How to remove rusted bolts

There is nothing more frustrating than trying to remove nuts that have been corroded solid.  Indeed, it always seems to be the very last nut you have to remove that won’t budge! 

Here are some ideas that may help with the problem.

Firstly, don’t make matters worse

The biggest tip is to be patient.  Tackle the problem in a methodical way and don’t let frustration get the better of you.  Hitting the nut repeatedly with a hammer might help vent the frustration, but it is probably not going to fix the problem!

Use some muscle

Brute force is always the starting point.  However, if you are going to apply a lot of force it is important to use the correct tools.  Always use a 6 point socket set on the nut rather than a 12 point one.  This will even the forces out across the nut and will avoid burring the edges.   A 12 point socket will focus the forces on the edges of the nut and therefore will be more likely to cause rounding of the nut which will just make matters worse.

Should you inadvertently round off the nut, there is a nifty trick to fix the issue.  Get a similar sized nut with matching thread and wind it down the bolt until it is alongside damaged one.  The two then can be welded carefully together allowing the new nut to be the purchase point to remove them both.

It is also a good idea to try to rock the nut back and forth in order to break the corrosion bonding it to the bolt.

Clean up the threads

If a bit of brute force has not done the job, then it is time to get a little more involved.  The first step is to clean up the nut and threads with a wire brush.  Get rid of as much corrosion as possible and then apply some penetrative oil.  There are plenty of these on the market, but we have had success using a 50:50 mix of acetone and transmission fluid.  Apply and leave for a few hours and then apply again.  Once the oil has had a chance to penetrate into the nut thread then have another go at removing it.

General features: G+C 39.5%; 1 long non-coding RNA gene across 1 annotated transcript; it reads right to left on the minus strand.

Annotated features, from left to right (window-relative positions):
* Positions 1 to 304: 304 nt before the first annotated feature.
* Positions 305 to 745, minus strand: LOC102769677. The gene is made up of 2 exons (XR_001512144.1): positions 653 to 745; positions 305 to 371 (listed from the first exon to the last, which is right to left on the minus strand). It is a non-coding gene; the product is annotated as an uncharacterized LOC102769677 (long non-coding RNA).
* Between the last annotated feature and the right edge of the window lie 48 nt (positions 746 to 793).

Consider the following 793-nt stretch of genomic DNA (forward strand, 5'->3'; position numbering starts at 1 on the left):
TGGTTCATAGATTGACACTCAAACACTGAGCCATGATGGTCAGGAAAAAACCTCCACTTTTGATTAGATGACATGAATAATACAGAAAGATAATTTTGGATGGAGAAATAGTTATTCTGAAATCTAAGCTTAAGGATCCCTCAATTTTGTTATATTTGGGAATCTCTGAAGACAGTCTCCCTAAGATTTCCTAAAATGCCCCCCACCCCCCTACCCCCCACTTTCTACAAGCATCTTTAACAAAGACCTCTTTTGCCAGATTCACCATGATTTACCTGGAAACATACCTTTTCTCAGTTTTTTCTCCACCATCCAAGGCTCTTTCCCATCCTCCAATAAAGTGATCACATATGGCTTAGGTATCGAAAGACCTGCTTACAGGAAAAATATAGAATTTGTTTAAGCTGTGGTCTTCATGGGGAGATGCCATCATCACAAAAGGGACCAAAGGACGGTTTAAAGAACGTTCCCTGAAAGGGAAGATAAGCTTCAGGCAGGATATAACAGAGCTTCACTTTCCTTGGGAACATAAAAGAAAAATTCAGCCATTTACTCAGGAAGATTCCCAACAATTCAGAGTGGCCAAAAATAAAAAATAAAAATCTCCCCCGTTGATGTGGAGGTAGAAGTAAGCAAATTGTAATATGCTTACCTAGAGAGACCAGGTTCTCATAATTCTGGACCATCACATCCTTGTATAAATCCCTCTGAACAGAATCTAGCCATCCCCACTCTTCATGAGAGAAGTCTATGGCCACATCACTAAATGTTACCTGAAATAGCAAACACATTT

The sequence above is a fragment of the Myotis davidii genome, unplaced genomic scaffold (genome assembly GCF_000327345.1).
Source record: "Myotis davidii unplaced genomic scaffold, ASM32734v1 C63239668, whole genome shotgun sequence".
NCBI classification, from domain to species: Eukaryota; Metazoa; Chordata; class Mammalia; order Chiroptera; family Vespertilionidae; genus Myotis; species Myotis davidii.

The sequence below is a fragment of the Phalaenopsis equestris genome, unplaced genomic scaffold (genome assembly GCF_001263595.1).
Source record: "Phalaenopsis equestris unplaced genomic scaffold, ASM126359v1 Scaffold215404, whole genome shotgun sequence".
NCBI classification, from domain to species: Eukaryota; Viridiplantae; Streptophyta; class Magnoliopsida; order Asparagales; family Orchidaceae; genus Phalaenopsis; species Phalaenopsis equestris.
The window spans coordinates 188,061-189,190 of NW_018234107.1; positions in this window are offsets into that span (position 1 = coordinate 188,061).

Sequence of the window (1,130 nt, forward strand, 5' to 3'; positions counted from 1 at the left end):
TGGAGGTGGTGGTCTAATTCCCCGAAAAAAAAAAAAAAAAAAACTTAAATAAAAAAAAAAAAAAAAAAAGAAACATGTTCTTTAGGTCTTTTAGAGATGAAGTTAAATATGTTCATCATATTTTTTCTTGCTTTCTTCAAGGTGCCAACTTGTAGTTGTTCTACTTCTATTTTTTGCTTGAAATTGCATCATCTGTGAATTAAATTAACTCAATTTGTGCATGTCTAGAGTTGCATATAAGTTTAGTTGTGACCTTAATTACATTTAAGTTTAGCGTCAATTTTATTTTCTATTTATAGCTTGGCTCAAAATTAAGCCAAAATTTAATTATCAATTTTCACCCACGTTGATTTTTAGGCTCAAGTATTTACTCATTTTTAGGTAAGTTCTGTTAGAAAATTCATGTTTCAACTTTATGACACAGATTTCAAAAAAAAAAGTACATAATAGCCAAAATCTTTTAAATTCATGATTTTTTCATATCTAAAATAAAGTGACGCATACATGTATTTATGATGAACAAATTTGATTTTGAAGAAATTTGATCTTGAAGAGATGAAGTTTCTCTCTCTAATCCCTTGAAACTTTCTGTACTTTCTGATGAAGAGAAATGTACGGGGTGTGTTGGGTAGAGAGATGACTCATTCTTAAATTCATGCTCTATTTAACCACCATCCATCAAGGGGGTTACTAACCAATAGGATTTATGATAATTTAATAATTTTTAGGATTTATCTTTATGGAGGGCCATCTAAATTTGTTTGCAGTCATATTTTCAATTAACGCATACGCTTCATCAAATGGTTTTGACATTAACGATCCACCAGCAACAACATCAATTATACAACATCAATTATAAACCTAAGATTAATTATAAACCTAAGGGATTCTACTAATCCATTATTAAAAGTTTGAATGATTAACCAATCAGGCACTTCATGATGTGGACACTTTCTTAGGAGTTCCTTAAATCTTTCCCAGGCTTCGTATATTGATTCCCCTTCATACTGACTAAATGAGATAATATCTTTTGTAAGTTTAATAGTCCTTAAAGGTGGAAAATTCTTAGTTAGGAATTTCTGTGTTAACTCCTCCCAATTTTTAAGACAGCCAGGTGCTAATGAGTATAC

Ratchet up the pressure

If you still have no joy, then try using a longer lever on the socket set to remove the nut.  A longer leaver will amp up the torque on the nut markedly.  The best tool to use is a breaker bar.  These are freely available and not too expensive. 

You can also just try extending the length of your existing socket tool by using a pipe, however given the forces involved this could be a little dangerous.

Impact wrench

Should the breaker bar not work, then you can try using an impact wrench next.  Impact wrenches are clever little tools which create very high rotational torque for a very short period of time. The object of so doing is to shock the target nut in breaking its corrosion bond and thus becoming free.  Impact wrenches come in a number of forms the simplest of which converts the force from a strike of a hammer to a tiny bit of very high torque. 

Don’t get hot under the collar, just turn up the heat

If the nut still does not want to budge it is time to bring the heat.  Get a blow torch and heat the nut as hot as possible without melting it.  This will expand the nut hopefully breaking the corrosion bond.  Cooling the nut quickly with water will cause a rapid contraction which will also help break any bonding.  This can be repeated several times.

Initially try loosening the nut after treating with heat once it has cooled down.  If you do not have any luck with that, then try when the nut is still hot – using caution and the necessary protective gloves and goggles.

Clearly, caution is required when using any heat/naked flames and particularly on cars which are generally pretty flammable!

When the going gets tough….

If it still won’t budge then it is time for some drastic action.  There are a couple of options available here.  Our preferred one is to get a nut splitter and use it to break the nut.  Nut splitters fit over the top of a nut and then are tightened forcing a chisel like tip into the nut literally splitting it in two. 

If you don’t have a nut splitter then another option is to drill the bolt out using a metal bit of equal diameter.  Simply, cut the bolt off flush with the nut and the drill down through the centre of it. 

The final option would be to use an angle grinder to either cut away or grinder way the nut head.

We hope these thoughts help.  If you have another other tips please let us know!